Katia Sol: The transformative power of gratitude

Brian Doyle: 365 Days of Thank You


The 10 Best Gratitude YouTube Videos

Reflect upon your present blessings, of which every man has plenty; not on your past misfortunes, of which all men have some.
Charles Dickens

I also look at YouTube video’s in general, and I have found the 10 below the most inspiring and illuminating.

Get Grateful

Janice Kaplan: The Gratitude Diaries

How and Why to Start a Gratitude Journal

Gratitude Is Good For You

The Four A’s for Expressing Gratitude

Gratitude Works!: The Science and Practice of Saying Thanks by Robert Emmons

The Gratitude Experiment

The Science of Gratitude

An Experiment in Gratitude: The Science of Happiness

Oprah’s Gratitude Journal

The 10 Best Gratitude Books

“Happiness, the sheer joy of being alive, is within our reach. All we need is an attitude of gratitude. Gratitude creates happiness because it makes us feel full, complete; gratitude is the realization that we have everything we need, at least in this moment.”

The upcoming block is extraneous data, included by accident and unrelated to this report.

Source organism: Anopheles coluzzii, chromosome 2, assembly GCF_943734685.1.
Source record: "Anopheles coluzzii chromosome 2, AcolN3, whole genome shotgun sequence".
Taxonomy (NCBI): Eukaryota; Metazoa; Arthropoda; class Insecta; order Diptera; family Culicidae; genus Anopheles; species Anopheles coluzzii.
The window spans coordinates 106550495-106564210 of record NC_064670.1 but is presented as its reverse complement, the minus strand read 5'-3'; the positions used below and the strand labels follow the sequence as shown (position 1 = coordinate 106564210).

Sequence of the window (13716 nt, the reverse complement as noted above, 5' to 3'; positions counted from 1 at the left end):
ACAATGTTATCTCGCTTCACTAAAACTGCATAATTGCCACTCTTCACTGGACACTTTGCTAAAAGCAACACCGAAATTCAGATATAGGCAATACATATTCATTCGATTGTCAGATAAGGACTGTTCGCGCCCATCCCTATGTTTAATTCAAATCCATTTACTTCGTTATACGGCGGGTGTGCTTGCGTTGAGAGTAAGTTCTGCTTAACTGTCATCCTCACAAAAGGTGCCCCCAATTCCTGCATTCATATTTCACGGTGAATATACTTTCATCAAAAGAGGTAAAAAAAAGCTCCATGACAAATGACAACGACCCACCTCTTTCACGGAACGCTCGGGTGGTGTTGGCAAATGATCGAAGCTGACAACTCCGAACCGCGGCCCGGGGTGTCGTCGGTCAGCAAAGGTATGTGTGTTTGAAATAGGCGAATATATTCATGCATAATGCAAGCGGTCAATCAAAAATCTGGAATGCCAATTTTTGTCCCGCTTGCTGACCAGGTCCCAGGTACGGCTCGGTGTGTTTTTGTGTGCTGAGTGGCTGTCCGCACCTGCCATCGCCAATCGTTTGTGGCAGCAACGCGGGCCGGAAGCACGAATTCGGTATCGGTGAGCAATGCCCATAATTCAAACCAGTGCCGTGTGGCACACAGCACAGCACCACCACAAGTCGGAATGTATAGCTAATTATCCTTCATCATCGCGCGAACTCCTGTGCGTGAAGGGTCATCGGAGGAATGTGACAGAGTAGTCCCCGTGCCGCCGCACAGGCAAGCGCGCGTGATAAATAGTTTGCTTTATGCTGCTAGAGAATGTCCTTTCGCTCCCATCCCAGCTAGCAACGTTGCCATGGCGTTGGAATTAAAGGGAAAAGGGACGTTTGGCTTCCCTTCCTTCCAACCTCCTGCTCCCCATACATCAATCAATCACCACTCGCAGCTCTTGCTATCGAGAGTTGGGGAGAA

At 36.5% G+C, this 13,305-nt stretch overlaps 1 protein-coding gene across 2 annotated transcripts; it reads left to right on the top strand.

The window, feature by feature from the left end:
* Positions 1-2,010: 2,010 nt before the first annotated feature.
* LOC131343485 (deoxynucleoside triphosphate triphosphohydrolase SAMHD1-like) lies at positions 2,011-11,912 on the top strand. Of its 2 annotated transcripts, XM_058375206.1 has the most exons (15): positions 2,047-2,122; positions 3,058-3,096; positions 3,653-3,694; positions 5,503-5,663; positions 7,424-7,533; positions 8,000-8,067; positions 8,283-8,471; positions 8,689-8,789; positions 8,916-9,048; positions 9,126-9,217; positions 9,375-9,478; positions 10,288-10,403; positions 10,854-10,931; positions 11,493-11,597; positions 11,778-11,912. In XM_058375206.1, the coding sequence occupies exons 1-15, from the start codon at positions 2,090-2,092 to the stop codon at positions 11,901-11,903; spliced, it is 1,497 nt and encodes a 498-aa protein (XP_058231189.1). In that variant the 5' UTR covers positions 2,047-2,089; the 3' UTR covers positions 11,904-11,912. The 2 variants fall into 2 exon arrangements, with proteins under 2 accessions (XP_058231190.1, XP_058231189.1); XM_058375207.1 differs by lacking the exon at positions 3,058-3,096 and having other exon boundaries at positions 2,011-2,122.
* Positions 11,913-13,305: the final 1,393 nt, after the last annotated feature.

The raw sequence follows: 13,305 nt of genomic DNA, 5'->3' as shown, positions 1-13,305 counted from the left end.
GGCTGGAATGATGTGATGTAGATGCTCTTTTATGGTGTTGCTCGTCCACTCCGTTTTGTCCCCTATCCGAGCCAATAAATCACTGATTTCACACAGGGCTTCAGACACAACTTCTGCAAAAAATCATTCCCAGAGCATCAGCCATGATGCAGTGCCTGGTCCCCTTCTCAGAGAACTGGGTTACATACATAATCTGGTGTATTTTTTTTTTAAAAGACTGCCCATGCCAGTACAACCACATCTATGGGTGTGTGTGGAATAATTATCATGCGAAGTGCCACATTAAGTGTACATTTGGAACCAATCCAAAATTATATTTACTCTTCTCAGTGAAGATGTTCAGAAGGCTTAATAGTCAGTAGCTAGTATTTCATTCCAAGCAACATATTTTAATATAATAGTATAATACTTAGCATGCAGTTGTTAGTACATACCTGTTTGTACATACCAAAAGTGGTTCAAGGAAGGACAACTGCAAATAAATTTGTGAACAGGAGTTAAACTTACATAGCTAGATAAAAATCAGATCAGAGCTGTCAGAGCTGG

MJ Ryan

I read loads of articles, mostly online, and I add them to the Bibliography Section of each book I write. I also read books and I have found the 10 below very useful.

  1. MJ Ryan and Daphne Rose Kingma’s Attitudes of Gratitude in Love: Creating More Joy in Your Relationship
  2. Nina Lesowitz and Mary Beth Sammons’ Living Life as a Thank You
  3. Br. David Steindl-Rast’s May Cause Happiness: A Gratitude Journal
  4. Gary Fiedel and Karie Jacobson’s Stop-Look-Go: A Grateful Practice Workbook and Gratitude Journal
  5. Julie Saffrin’s BlessBack: Thank Those Who Shaped Your Life
  6. Ann Voskamp’s One Thousand Gifts
  7. Robert A. Emmons’ The Little Book of Gratitude: Create a Life of Happiness and Wellbeing by Giving Thanks
  8. John Kralik’s 365 Thank You Notes